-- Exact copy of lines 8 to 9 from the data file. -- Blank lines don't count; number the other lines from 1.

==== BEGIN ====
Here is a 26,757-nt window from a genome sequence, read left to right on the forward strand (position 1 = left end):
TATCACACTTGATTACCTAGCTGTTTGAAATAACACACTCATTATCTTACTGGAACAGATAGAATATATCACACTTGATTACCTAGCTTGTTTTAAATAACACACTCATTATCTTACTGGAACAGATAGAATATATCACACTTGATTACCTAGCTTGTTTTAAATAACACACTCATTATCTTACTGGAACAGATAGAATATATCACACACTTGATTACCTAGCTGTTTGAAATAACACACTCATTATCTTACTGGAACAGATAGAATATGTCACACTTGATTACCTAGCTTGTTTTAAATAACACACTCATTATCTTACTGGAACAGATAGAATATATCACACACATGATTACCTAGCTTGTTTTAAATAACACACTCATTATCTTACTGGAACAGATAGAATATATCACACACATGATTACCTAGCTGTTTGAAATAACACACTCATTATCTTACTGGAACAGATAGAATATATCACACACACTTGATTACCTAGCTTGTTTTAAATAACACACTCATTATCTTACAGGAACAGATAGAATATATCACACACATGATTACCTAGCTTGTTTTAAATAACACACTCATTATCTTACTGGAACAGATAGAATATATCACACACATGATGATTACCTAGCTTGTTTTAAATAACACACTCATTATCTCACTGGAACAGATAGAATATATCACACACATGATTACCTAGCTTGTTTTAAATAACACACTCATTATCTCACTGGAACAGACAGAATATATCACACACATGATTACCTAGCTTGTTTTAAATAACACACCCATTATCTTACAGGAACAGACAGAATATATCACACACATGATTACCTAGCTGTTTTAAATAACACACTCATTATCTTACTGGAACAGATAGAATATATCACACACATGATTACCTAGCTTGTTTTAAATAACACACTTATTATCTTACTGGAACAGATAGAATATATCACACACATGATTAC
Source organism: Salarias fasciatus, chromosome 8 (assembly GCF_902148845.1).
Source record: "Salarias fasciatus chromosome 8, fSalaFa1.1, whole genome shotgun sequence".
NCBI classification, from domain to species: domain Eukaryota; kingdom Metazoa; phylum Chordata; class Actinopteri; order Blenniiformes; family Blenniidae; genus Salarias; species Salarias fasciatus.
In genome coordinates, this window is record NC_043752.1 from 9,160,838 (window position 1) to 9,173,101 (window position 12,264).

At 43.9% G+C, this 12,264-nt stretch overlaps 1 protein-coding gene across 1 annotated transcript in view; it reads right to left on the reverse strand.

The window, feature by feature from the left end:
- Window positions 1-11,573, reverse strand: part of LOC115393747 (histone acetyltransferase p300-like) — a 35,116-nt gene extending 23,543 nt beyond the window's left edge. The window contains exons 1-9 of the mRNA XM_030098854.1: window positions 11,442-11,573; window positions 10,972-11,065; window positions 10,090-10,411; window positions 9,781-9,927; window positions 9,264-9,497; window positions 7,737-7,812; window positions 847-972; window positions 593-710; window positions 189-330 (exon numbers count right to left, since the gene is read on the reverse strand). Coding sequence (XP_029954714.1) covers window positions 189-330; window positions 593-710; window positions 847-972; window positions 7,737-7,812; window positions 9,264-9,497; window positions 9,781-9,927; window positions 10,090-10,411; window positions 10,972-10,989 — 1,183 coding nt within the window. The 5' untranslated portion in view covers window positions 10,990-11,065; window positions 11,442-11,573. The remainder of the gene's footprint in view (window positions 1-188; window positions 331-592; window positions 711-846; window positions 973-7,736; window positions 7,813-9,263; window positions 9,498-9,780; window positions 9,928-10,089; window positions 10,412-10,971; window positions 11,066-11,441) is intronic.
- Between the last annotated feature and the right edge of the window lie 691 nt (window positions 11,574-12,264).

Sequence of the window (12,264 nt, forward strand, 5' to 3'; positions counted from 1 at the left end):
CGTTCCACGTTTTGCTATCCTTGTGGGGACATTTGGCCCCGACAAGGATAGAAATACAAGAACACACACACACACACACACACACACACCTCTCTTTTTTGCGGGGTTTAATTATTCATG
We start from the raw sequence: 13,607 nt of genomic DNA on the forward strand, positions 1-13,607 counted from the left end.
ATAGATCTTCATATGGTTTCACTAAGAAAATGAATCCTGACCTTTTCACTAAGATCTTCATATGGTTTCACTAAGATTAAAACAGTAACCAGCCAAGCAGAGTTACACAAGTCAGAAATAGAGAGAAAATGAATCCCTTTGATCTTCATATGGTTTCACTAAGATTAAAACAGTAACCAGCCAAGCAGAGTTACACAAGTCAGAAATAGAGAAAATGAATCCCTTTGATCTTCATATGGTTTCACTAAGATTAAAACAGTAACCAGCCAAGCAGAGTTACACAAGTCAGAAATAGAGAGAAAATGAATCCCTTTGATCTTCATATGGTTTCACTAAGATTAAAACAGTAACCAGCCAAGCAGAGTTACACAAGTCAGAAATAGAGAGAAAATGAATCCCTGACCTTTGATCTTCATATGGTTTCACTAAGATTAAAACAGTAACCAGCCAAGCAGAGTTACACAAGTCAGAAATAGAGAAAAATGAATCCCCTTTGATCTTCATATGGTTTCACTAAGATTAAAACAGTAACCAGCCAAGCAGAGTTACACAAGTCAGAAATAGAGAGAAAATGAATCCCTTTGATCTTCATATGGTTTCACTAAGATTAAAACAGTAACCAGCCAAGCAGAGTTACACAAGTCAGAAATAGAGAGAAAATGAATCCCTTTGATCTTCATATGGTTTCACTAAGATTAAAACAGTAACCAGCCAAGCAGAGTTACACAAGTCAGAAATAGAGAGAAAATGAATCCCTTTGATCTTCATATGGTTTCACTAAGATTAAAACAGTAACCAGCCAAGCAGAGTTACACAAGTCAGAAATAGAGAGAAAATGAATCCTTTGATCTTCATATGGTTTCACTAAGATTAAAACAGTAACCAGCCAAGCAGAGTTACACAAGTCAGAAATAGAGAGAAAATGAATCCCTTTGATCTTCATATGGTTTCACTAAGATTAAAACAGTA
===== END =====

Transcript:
The window, feature by feature from the left end:
- Window positions 1-11,573, reverse strand: part of LOC115393747 (histone acetyltransferase p300-like) — a 35,116-nt gene extending 23,543 nt beyond the window's left edge. The window contains exons 1-9 of the mRNA XM_030098854.1: window positions 11,442-11,573; window positions 10,972-11,065; window positions 10,090-10,411; window positions 9,781-9,927; window positions 9,264-9,497; window positions 7,737-7,812; window positions 847-972; window positions 593-710; window positions 189-330 (exon numbers count right to left, since the gene is read on the reverse strand). Coding sequence (XP_029954714.1) covers window positions 189-330; window positions 593-710; window positions 847-972; window positions 7,737-7,812; window positions 9,264-9,497; window positions 9,781-9,927; window positions 10,090-10,411; window positions 10,972-10,989 — 1,183 coding nt within the window. The 5' untranslated portion in view covers window positions 10,990-11,065; window positions 11,442-11,573. The remainder of the gene's footprint in view (window positions 1-188; window positions 331-592; window positions 711-846; window positions 973-7,736; window positions 7,813-9,263; window positions 9,498-9,780; window positions 9,928-10,089; window positions 10,412-10,971; window positions 11,066-11,441) is intronic.